Gorton Government

Bury remained Minister for Labour and National Service in the first Gorton ministry. With Phillip Lynch as Minister for the Army, a slogan chanted at anti-war protests was "lynch Bury and bury Lynch". After the 1969 federal election, Bury was promoted to treasurer, his most desired portfolio. His promotion was probably due to his support for Gorton in the 1969 leadership spill, which saw then-treasurer William McMahon challenge for the prime ministership. McMahon was shifted to foreign affairs and Bury took his place as treasurer. Gorton also reputedly viewed Bury as someone who was likely to be compliant and not challenge his own economic agenda.[7]

Bury presented only a single budget as treasurer, for 1970–71. It was described as "very much a Treasury-inspired document", and also had significant input from Gorton.[9] He was one of the pioneers of the forward estimates system, in March 1971 asking ministers to provide estimates of expenditure for future activities.[10] He was an advocate of alternative measures of economic progress, stating "we must not fall too readily to exclusive worship at the altar of GNP [...] our prime concern should always be the social welfare of the community as a whole". He was also an early supporter of a broad-based national consumption tax, akin to the current GST.[11]

There were concerns about Bury's health during his period as treasurer, with one source describing him as "a worn-out and a tired man, suffering from ill-health and lacking concentration". He suffered from coronary arteriosclerosis and hypertension.[7] Bury's departmental secretary Dick Randall stated that, from Treasury's perspective, he "lost too many cabinet fights". He came into conflict with the more experienced figures of Gorton, McEwen, and McMahon who were not always in agreement with the departmental agenda.[9] He opposed the creation of the Australian Industry Development Corporation, preferring the use of foreign capital, but was overridden by McEwen and Gorton.[10]

McMahon Government

Bury in 1971.

When William McMahon became Prime Minister in March 1971, he initially retained Bury as Treasurer, but 12 days later moved him to the Foreign Affairs portfolio, and sacked him in August 1971. He retired from parliament at the 1974 federal election after losing Liberal preselection to Bob Ellicott.[1]

Bury was the only Liberal Treasurer who was not and did not subsequently become his party's deputy leader until Joe Hockey.

Later life

Bury retired from parliament in 1974 due to ill health.[12] In the Queen's Birthday Honours of June 1979, he was appointed a Companion of the Order of St Michael and St George (CMG), in recognition of his service to the Parliament of Australia.[13]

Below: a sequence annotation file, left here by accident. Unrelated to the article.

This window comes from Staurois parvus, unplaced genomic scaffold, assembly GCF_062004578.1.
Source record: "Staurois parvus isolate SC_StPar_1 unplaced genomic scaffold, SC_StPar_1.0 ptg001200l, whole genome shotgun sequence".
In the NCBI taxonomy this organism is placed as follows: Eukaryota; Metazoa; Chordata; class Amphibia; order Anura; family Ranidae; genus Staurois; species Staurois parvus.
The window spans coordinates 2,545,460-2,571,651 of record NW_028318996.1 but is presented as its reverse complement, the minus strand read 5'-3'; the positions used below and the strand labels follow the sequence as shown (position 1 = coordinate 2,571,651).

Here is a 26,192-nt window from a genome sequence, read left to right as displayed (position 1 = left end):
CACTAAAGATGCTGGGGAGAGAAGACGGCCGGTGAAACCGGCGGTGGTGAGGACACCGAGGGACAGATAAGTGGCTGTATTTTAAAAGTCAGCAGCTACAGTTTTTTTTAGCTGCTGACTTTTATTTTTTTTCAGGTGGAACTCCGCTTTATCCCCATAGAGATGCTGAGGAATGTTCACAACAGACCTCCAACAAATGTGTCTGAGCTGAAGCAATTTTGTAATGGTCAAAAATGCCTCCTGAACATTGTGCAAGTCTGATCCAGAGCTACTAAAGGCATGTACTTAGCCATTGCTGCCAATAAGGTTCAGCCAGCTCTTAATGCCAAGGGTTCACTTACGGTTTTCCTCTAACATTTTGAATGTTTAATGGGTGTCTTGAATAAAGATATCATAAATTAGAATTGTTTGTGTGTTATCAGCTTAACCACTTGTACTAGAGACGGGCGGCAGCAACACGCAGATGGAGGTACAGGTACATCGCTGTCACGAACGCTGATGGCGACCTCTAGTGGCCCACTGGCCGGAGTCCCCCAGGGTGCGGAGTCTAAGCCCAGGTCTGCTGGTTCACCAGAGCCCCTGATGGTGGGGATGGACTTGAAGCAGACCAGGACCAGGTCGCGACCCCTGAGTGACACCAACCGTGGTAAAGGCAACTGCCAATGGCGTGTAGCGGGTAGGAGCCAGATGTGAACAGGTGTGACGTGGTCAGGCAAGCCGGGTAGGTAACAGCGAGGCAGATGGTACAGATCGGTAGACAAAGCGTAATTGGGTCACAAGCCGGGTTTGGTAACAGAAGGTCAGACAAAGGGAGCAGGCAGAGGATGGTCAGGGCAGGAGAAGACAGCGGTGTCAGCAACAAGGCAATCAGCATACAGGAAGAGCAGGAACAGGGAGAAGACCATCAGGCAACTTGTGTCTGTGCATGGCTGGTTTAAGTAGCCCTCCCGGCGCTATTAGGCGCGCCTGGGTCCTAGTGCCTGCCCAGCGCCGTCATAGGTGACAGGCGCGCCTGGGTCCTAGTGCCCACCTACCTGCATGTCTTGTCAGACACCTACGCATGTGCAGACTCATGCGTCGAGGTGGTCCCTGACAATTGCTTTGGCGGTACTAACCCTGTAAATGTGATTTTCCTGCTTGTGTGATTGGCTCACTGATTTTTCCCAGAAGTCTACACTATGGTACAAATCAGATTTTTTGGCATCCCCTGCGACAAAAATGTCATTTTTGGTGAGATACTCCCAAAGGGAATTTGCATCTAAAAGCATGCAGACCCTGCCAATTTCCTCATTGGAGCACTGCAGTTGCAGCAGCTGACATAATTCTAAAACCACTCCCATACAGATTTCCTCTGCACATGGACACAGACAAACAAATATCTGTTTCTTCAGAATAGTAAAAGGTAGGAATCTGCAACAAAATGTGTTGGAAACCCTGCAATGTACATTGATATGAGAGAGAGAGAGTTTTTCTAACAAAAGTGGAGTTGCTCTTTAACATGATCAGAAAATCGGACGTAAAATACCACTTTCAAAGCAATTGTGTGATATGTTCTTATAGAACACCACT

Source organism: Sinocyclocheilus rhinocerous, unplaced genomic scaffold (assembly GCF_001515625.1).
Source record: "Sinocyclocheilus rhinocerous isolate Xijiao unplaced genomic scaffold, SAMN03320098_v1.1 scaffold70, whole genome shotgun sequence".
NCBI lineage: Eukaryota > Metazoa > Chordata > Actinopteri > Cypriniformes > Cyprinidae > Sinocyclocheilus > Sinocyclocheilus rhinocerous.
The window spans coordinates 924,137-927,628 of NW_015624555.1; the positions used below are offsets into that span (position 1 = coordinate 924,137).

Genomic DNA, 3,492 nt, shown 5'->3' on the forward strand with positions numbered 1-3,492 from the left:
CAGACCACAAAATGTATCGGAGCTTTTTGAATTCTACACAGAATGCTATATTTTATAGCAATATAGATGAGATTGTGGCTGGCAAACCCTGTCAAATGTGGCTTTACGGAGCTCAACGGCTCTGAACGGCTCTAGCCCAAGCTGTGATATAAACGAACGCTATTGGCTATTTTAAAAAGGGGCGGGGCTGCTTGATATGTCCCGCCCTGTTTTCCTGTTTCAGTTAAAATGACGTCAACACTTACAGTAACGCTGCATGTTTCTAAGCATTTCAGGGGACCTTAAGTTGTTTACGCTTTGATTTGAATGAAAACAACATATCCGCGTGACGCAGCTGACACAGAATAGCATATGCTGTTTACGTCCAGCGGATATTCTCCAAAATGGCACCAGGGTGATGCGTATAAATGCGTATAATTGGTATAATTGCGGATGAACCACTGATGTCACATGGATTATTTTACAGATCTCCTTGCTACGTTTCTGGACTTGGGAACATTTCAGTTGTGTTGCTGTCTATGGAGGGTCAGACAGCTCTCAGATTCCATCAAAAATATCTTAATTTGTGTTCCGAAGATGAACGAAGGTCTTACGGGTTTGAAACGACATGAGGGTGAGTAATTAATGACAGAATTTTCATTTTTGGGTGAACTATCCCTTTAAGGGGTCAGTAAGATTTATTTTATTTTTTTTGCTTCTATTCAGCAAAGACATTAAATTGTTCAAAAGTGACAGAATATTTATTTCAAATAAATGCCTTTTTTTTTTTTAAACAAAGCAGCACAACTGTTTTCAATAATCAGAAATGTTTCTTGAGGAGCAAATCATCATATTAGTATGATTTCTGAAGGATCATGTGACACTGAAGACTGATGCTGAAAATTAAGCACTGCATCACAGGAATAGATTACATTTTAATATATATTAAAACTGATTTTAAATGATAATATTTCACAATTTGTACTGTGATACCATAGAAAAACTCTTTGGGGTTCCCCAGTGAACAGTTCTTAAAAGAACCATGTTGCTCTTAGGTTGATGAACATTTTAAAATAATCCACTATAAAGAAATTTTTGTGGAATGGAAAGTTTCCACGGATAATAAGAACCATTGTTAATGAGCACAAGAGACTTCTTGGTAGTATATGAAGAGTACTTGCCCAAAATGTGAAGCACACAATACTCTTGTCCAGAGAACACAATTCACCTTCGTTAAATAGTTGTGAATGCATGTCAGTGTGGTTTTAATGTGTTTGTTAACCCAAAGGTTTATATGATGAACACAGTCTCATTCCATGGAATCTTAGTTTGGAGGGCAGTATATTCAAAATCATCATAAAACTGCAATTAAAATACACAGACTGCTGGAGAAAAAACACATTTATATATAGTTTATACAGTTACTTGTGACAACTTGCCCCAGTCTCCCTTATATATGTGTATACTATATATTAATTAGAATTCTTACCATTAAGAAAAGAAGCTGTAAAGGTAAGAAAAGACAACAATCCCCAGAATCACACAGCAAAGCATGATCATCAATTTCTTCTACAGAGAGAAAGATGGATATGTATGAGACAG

Bury died in Sydney in 1986 and was survived by his wife Anne and his four sons, Peter, Michael, John and Nicholas.[14]


  1. Boadle, Donald (2007). "Bury, Leslie Harry Ernest (1913–1986)". Australian Dictionary of Biography. Vol. 17.
  2. Hawkins, John (2012). "Leslie Bury – from Treasury to Treasurer" (PDF). Economic Roundup. Department of the Treasury (3): 115.
  3. Hawke, Bob (16 September 1986). "Death of Hon. L.H.E.Bury, CMG". Hansard. Parliament of Australia. Archived from the original on 24 May 2011. Retrieved 22 September 2007.
  4. King, Peter (28 May 2003). "Bury, Mr Les" (PDF). Hansard. Parliament of Australia. pp. 15279–80. Archived from the original (PDF) on 2 October 2003. Retrieved 21 September 2007.
  5. "Members of the House of Representatives since 1901". Parliamentary Handbook. Parliament of Australia. Archived from the original on 1 September 2007. Retrieved 21 September 2007.
  6. Coleman, Peter (16 September 1986). "Death of Hon. L.H.E.Bury, CMG". Hansard. Parliament of Australia. Archived from the original on 24 May 2011. Retrieved 22 September 2007.
  7. Hawkins 2012, p. 118.
  8. Rhodes, Campbell (9 January 2018). "In the running: the Liberals' choice in 1968". Museum of Australian Democracy. Retrieved 6 March 2019.
  9. Hawkins 2012, p. 119.
  10. Hawkins 2012, p. 120.
  11. Hawkins 2012, p. 121.
  12. Dobie, Don (16 September 1986). "Death of Hon. L.H.E.Bury, CMG". Hansard. Parliament of Australia. Archived from the original on 24 May 2011. Retrieved 22 September 2007.
  13. "Bury, Leslie Harry Ernest". It's an Honour. Government of Australia. Retrieved 20 October 2007.
  14. Sinclair, Ian (16 September 1986). "Death of Hon. L.H.E.Bury, CMG". Hansard. Parliament of Australia. Archived from the original on 24 May 2011. Retrieved 22 September 2007.